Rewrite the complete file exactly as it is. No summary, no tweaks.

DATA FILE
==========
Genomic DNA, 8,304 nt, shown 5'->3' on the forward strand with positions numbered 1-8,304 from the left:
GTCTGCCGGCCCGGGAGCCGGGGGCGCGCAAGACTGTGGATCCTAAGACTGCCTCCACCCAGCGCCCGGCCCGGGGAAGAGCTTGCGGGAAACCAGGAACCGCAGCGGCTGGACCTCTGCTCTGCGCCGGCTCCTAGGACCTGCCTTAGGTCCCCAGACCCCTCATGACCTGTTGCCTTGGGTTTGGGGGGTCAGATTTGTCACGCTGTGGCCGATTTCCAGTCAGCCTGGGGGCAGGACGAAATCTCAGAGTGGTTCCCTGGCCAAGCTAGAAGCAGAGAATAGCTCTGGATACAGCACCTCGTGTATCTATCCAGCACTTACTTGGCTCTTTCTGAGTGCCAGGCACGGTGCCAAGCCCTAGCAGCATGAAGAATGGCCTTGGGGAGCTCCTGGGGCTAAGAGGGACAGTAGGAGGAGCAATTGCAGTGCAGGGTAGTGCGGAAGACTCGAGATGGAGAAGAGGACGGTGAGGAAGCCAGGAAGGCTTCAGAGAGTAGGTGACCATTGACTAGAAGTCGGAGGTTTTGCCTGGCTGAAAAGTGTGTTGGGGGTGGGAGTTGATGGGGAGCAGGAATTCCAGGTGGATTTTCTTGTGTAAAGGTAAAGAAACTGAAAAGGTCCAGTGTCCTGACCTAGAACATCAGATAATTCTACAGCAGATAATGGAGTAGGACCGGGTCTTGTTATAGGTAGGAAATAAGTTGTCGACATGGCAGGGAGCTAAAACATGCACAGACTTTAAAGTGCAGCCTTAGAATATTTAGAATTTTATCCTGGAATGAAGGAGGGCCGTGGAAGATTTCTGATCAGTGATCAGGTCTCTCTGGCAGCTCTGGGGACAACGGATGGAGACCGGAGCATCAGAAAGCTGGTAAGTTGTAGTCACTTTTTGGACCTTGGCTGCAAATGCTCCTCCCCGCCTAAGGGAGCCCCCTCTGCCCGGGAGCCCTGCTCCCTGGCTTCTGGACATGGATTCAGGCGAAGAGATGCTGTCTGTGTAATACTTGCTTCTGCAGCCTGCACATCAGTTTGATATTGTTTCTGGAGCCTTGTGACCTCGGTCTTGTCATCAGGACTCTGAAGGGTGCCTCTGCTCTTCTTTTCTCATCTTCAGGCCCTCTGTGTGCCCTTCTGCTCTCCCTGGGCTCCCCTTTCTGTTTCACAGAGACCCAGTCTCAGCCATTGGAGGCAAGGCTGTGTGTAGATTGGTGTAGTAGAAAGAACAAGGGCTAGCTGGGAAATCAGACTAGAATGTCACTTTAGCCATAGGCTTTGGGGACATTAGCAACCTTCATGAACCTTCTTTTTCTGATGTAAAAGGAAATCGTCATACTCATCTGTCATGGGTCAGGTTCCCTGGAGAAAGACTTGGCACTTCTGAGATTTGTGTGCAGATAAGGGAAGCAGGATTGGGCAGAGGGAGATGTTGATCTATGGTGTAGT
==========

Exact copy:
Genomic DNA, 8,304 nt, shown 5'->3' on the forward strand with positions numbered 1-8,304 from the left:
GTCTGCCGGCCCGGGAGCCGGGGGCGCGCAAGACTGTGGATCCTAAGACTGCCTCCACCCAGCGCCCGGCCCGGGGAAGAGCTTGCGGGAAACCAGGAACCGCAGCGGCTGGACCTCTGCTCTGCGCCGGCTCCTAGGACCTGCCTTAGGTCCCCAGACCCCTCATGACCTGTTGCCTTGGGTTTGGGGGGTCAGATTTGTCACGCTGTGGCCGATTTCCAGTCAGCCTGGGGGCAGGACGAAATCTCAGAGTGGTTCCCTGGCCAAGCTAGAAGCAGAGAATAGCTCTGGATACAGCACCTCGTGTATCTATCCAGCACTTACTTGGCTCTTTCTGAGTGCCAGGCACGGTGCCAAGCCCTAGCAGCATGAAGAATGGCCTTGGGGAGCTCCTGGGGCTAAGAGGGACAGTAGGAGGAGCAATTGCAGTGCAGGGTAGTGCGGAAGACTCGAGATGGAGAAGAGGACGGTGAGGAAGCCAGGAAGGCTTCAGAGAGTAGGTGACCATTGACTAGAAGTCGGAGGTTTTGCCTGGCTGAAAAGTGTGTTGGGGGTGGGAGTTGATGGGGAGCAGGAATTCCAGGTGGATTTTCTTGTGTAAAGGTAAAGAAACTGAAAAGGTCCAGTGTCCTGACCTAGAACATCAGATAATTCTACAGCAGATAATGGAGTAGGACCGGGTCTTGTTATAGGTAGGAAATAAGTTGTCGACATGGCAGGGAGCTAAAACATGCACAGACTTTAAAGTGCAGCCTTAGAATATTTAGAATTTTATCCTGGAATGAAGGAGGGCCGTGGAAGATTTCTGATCAGTGATCAGGTCTCTCTGGCAGCTCTGGGGACAACGGATGGAGACCGGAGCATCAGAAAGCTGGTAAGTTGTAGTCACTTTTTGGACCTTGGCTGCAAATGCTCCTCCCCGCCTAAGGGAGCCCCCTCTGCCCGGGAGCCCTGCTCCCTGGCTTCTGGACATGGATTCAGGCGAAGAGATGCTGTCTGTGTAATACTTGCTTCTGCAGCCTGCACATCAGTTTGATATTGTTTCTGGAGCCTTGTGACCTCGGTCTTGTCATCAGGACTCTGAAGGGTGCCTCTGCTCTTCTTTTCTCATCTTCAGGCCCTCTGTGTGCCCTTCTGCTCTCCCTGGGCTCCCCTTTCTGTTTCACAGAGACCCAGTCTCAGCCATTGGAGGCAAGGCTGTGTGTAGATTGGTGTAGTAGAAAGAACAAGGGCTAGCTGGGAAATCAGACTAGAATGTCACTTTAGCCATAGGCTTTGGGGACATTAGCAACCTTCATGAACCTTCTTTTTCTGATGTAAAAGGAAATCGTCATACTCATCTGTCATGGGTCAGGTTCCCTGGAGAAAGACTTGGCACTTCTGAGATTTGTGTGCAGATAAGGGAAGCAGGATTGGGCAGAGGGAGATGTTGATCTATGGTGTAGT